Well REW certainly isn't obligatory. It depends where you want to go and how much time you want to invest to get the last ounce of performance out of your room and your system. Its only a $100 investment (for the mic) and the learning curve is much shorter since Jerry published his excellent Guide.
But I would only suggest REW if you are also prepared to make changes. It's no use measuring and highlighting problems unless you intend to fix the problems you have identified. This can be as simple as relocating speakers and subs or as complex as treating the room acoustically. It is easy to fall into the trap of chasing ever smaller issues too (graphitis nervosa) but this can be controlled with help from the REW Anonymous Support Group ("My name is John and I am an audioholic...").
Personally, learning to use REW was one of the best decisions I have made in the pursuit of better SQ, but I have a dedicated room, where WAF is not an issue. HST, it is also a very small and difficult room, but with REW and the acoustic panels plus Audyssey XT32/Pro and a lot of help from AVS members (you know who you are) I have managed to get terrific SQ.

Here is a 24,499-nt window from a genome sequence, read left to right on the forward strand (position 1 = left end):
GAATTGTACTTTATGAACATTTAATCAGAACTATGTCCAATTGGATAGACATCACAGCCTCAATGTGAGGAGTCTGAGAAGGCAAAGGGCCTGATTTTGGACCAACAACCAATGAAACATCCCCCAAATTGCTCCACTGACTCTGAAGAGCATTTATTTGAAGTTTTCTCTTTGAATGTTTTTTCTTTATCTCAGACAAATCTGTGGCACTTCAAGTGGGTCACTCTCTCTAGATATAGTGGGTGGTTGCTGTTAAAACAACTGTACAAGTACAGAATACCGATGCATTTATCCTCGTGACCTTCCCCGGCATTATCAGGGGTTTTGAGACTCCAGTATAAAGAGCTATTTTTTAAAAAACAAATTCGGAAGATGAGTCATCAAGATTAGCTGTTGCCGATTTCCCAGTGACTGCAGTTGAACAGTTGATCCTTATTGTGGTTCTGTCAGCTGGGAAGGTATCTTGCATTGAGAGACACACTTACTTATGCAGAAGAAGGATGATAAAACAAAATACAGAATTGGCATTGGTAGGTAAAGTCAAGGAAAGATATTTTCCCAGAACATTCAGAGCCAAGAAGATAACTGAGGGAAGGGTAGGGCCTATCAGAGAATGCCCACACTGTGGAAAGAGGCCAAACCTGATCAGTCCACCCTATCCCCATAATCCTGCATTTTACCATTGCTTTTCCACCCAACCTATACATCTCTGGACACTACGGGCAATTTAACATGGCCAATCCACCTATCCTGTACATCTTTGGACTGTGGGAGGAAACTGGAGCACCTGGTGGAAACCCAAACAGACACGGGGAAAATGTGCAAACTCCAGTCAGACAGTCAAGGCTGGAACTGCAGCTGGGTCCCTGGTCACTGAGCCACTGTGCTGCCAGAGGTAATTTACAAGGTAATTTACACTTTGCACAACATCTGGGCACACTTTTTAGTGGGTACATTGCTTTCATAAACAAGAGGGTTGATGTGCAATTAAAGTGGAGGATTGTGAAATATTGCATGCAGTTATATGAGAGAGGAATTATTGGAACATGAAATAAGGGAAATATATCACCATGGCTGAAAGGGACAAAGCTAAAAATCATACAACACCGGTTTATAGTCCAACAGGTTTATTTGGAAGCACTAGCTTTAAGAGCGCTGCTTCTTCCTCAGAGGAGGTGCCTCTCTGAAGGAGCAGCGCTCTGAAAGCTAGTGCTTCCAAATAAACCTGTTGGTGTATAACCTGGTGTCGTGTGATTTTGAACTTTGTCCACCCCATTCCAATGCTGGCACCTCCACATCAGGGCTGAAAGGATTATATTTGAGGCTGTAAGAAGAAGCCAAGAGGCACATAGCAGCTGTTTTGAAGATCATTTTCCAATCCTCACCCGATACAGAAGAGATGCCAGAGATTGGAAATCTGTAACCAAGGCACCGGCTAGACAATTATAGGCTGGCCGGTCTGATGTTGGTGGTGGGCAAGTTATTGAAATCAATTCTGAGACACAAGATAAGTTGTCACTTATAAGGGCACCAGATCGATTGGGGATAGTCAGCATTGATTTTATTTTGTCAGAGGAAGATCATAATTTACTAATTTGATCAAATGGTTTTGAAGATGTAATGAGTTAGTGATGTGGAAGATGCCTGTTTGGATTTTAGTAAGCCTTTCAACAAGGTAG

Keith they say admitting the problem you have is the the first step I'm about ready to take it to the next level, as soon as I add the second sub, I know I'm in good hands. I'd like to treat my walls somewhat, because I understand that would probably be the biggest improvement I could make, plus I have a GF that's into sound, and would jump at the chance to design some cool acoustic panels. She has a graphic arts background and it would be better than me making them because I'd make them all look like the members of Pink Floyd or bricks from the wall